Craters - 14 Days...


Date:  August 10, 2003
Telescope:  4.5 Celestron
Eyepeice:  25mm Celestron - yellow filter
Time:  (no specific time listed.  reports indicate early evening.)
Comments:  Despite thermal issues, I set down on the lunar surface anyhow, and tonight I chose yellow. It took about 10 minutes for the view to quit popping in and out on me, so at least the new little beast has a relatively quick stabilization time. I must say that Grimaldi looks quite nice in sunshine colors. It is never exactly the most outstanding of features, but the sad clown is a constant reminder that the Moon is about to reach it's max and turn the lights down soon enough. Euclid looks like a bright beacon, and Aristarchus is very impressive as well. Keplar absolutely rocks in this light! Talk about reflective.... And Copernicus, and Tycho, and... and... And that's enough. I really like the Moon. Really I do. But why does it have to hang out on a clear night?

Keplar is a difficult crater to photograph because it is so bright. Hopefully this frame will help to show you what to look for.


Date:  July 22, 2002
Telescope:  4.5 Celestron
Eypieces:  25mm Celestron, 10mm Celestron
Time:  (no specific time listed.  reports state early evening.)
Comments:  Setting the 4.5 out near the edge of the field, I leveled down on La Lune to see Grimaldi the way it is meant to be seen, a bright, broken ring of mountains with a smooth, dark floor. Toward the eastern edge, its' upslope of foothills look just remarkable with the southern edge outlined by black shadows. Just to the north is Hevelius... broad and low with its' off center hill shining in the sunrise. A bit more north is Cavalerius, not exactly the most outstanding crater on the surface, but interesting because one of the first lunar landing probes made its' touchdown in this area almost 40 years ago.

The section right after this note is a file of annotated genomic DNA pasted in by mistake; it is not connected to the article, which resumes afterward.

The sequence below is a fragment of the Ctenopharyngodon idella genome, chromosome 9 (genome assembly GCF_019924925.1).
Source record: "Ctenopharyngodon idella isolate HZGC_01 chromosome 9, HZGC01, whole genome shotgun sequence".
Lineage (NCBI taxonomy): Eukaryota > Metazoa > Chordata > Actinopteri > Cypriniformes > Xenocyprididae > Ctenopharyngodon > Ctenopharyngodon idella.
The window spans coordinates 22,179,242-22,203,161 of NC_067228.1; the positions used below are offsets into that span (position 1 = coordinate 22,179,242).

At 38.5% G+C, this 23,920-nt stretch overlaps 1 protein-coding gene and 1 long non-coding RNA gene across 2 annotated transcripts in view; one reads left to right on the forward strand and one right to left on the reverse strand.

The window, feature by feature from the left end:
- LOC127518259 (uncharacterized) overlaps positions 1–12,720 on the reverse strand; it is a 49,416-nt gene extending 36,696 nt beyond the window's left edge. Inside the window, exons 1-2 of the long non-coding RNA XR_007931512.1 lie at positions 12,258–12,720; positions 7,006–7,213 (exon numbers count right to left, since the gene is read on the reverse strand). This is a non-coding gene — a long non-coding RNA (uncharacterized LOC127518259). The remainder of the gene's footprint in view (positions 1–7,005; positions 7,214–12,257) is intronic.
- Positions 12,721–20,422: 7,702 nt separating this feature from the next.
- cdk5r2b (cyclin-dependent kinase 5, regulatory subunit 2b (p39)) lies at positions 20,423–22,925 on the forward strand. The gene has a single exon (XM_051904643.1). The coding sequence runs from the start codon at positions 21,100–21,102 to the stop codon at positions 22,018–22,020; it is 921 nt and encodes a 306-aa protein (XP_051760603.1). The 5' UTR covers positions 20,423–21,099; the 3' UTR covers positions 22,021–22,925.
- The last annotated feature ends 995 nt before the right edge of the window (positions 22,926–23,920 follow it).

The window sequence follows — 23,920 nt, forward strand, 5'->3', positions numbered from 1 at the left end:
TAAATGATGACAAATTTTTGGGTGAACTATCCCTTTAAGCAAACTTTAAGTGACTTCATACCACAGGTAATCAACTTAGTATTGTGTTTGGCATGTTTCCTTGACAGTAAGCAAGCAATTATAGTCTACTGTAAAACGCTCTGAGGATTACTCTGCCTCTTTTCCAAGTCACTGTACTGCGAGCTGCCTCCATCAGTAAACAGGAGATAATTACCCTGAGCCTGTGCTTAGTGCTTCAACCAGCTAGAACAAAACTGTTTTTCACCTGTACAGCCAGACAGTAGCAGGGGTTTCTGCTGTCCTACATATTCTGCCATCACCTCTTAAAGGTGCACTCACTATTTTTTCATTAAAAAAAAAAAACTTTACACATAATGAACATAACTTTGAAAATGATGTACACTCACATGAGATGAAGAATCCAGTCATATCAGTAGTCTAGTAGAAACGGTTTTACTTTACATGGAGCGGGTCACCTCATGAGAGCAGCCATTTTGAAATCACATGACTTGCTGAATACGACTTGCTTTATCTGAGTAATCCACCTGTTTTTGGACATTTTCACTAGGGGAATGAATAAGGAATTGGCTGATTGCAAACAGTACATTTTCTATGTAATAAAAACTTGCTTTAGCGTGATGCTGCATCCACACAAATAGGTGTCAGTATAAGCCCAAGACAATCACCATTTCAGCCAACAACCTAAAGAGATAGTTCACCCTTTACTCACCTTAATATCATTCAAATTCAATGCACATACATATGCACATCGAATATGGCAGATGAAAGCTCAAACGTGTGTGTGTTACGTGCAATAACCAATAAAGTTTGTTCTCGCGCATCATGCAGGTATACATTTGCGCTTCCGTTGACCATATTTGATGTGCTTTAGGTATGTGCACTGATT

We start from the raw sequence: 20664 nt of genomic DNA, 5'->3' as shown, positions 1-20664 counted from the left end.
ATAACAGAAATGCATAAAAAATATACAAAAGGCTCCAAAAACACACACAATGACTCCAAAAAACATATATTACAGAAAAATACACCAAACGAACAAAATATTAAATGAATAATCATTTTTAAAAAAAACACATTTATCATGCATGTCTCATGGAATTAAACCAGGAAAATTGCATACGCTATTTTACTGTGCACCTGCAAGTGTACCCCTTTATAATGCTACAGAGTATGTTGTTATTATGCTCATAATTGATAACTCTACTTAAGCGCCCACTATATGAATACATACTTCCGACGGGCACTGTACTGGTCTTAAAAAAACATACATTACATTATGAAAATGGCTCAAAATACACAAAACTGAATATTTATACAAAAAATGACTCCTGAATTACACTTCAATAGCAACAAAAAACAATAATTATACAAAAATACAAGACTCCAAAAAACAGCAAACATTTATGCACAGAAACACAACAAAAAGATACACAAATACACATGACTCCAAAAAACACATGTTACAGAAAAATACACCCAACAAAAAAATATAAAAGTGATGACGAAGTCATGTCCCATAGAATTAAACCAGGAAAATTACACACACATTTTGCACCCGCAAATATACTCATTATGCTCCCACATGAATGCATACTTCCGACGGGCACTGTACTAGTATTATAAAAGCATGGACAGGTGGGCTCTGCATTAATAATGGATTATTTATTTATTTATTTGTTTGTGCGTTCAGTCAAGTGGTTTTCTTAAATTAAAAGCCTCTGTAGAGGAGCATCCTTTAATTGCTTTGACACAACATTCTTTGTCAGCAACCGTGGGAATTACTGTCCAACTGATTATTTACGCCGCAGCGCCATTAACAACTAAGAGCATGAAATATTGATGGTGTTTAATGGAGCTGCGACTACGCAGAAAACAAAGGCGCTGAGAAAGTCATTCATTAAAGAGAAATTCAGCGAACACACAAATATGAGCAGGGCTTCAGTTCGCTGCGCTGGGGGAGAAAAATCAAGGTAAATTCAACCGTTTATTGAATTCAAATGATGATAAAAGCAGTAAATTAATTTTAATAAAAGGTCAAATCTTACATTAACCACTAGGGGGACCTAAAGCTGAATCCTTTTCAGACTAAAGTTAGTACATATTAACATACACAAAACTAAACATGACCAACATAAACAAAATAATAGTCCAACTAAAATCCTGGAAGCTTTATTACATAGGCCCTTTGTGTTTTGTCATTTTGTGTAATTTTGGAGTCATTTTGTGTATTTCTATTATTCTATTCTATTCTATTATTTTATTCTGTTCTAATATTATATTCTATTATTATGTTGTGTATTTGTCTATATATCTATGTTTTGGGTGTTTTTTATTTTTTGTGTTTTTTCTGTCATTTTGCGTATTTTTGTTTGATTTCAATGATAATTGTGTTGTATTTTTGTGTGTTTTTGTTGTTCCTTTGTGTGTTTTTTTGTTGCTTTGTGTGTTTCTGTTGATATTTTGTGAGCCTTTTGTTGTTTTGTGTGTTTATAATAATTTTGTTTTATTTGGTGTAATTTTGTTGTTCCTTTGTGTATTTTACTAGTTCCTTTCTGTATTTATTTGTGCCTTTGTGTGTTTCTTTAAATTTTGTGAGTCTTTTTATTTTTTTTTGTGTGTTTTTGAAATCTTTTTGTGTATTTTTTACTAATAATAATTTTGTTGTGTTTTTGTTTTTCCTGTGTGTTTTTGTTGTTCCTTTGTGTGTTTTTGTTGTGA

Grimaldi and surronding features...

Date: May 3, 2004
Telescope: 4.5 Celestron
Eyepieces: 17mm Sirius Plossl, 12.3mm ED Epic
Skies: 4 9/10
Time: 9:45 p.m. EDST

Comments: Grimaldi in all its' glory! While so much light makes it difficult to see small features, there is no problem with Grimaldi itself. A smooth appearing grey floor, and basically featureless like Plato. What really kicks is the presence of nearby Ricolli, who also appears as a dark patch. What I wasn't expecting, and heaven help me should I drool on my good 12.3mm eyepiece, was all the "on the edge" features! Wonderful things we seldom see like Rimae Ricolli and the Montes Cordillera Unfortunately, crater Damoiseau, Lohrman and Rima Grimaldi are overexposed, but seeing Hartwig on the terminator sure makes up for that!

Definately worth waiting on...

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